Hurricane Matthew: Through The Hardest Days | Teen Ink

Hurricane Matthew: Through The Hardest Days

December 6, 2017
By Dani_Higareda PLATINUM, Hanahan, South Carolina
Dani_Higareda PLATINUM, Hanahan, South Carolina
20 articles 0 photos 109 comments

Favorite Quote:
“People say nothing is impossible, but I do nothing every day.”
- Winnie the Pooh

Children were crying on the streets. Women were clinging to their loved ones that died. And men were commencing a clean-up of their beloved homes.The cause of all of this? The deadly hurricane by the name of Matthew.

The powerful hurricane formed as a wave that was pushed off the African coast. Three days later, in the Windward Islands,(located in the Atlantic) the system gained enough force to be named Tropical Storm Matthew. Once it reached the Eastern Carribean, it transformed into a lethal hurricane that rapidly gained intensity. It’s peak intensity occurred from September 30- October first. , which was when it reached a Category five with winds of 160 miles per hour. From there, it made landfall as a Category four on October fourth, 2016 in Haiti and eastern Cuba. It then battered the Bahamas on October fifth to sixth as a Category three and four hurricane. The southeastern part of the United States was then hit hard by Matthew. It moved very close to the coasts of Florida, Georgia, and the Carolinas. After hammering the southeast coast, Matthew was declared post-tropical by the National Hurricane Center.

After Matthew hit Haiti , it left the residents in a tragic state. More than 60,000 people were displaced from their homes, more than 1,000 dead, and some: still missing. In Florida, nine people were confirmed dead. In the state of Georgia, three people were reported dead, as well as in South Carolina. North Carolina was the U.S state that had the most deaths. Sadly, 20 people were reported dead.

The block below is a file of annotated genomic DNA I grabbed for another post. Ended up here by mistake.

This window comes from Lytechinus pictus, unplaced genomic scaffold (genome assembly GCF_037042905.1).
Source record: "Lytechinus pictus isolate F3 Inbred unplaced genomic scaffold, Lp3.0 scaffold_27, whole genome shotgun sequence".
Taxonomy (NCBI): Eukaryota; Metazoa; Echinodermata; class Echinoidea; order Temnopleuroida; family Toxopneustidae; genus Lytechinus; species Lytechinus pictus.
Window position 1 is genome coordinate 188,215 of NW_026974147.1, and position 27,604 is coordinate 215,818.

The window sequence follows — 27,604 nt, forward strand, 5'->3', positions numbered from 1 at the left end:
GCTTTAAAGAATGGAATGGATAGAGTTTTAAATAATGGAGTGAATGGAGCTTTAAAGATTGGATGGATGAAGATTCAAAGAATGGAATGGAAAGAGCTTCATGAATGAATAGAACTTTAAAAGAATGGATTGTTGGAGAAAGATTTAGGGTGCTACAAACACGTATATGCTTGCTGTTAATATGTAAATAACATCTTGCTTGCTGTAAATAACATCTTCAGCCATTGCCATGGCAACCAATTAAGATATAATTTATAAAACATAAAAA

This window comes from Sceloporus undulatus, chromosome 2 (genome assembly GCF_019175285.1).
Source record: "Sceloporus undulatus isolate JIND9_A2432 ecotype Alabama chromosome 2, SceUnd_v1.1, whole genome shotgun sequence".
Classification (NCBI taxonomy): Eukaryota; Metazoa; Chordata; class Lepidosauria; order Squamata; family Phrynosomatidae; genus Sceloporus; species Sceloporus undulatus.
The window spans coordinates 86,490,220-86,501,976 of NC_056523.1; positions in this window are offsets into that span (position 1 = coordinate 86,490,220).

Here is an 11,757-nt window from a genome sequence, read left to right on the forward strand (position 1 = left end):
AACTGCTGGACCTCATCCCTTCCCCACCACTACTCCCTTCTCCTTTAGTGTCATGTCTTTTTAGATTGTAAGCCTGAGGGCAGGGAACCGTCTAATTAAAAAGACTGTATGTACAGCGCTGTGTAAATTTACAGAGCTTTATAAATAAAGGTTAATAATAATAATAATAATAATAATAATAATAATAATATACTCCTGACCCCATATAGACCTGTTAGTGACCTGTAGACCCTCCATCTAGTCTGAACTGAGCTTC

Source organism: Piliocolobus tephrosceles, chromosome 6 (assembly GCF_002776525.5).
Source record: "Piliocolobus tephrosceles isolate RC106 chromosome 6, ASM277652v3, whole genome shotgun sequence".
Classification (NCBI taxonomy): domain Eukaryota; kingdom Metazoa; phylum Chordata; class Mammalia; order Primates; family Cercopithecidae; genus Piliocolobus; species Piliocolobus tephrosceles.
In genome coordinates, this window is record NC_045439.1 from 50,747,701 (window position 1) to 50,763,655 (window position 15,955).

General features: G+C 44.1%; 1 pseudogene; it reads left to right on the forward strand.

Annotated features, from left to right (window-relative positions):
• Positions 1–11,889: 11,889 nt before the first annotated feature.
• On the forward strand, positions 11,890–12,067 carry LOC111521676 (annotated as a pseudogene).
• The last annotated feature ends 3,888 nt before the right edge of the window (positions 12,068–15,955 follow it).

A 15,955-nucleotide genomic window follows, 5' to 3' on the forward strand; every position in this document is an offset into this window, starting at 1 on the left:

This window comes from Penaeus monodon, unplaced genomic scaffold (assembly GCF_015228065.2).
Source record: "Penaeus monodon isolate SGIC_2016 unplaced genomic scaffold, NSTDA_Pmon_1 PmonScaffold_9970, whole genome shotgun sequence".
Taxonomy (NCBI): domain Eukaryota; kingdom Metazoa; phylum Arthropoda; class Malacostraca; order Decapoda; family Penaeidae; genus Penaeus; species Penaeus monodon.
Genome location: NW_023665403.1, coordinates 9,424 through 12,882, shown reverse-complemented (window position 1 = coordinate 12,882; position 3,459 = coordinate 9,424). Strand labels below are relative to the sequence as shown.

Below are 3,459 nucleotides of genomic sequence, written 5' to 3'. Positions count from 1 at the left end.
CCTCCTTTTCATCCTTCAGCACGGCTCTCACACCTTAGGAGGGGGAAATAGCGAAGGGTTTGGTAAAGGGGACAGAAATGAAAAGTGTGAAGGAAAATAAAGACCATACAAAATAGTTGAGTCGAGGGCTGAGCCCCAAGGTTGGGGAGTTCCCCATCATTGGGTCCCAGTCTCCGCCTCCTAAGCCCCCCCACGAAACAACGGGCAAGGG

Only two of the four state governors ordered mandatory evacuations. Governor Nikki Hailey began mandatorily evacuating people away from the coast on Wednesday, three days before Matthew hit. The South Carolinian residents were anxious to leave to a safe place. When Charleston resident, Leandro Gonzalez, also one of the Spanish professors at Hanahan HIgh School, was inquired about where he evacuated, he answered with a radiant smile: “ I went to a friend’s house in Columbia on Tuesday.” Florida governor RIck Scott began mandatory evacuations on Wednesday afternoon with the words: “ Evacuate, evacuate, evacuate. There are no excuses. You need to leave.” Governor Nathan Deal of Georgia said: “ I urge Georgians in the affected areas to remain calm, be prepared, and make informed, responsible decisions as we continue to monitor Hurricane Matthew’s path.” He and Governor Pat McCrory of North Carolina surprised the residents by not ordering mandatory evacuations. The National Guard was activated in all four affected states.

Unfortunately, Hurricane Matthew caused 1,384 deaths. Although it has long left us, the disastrous memories of terror will haunt those who felt its powerful wrath. For those that fortunately survived, they can proudly say: “ I survived Hurricane Matthew.”

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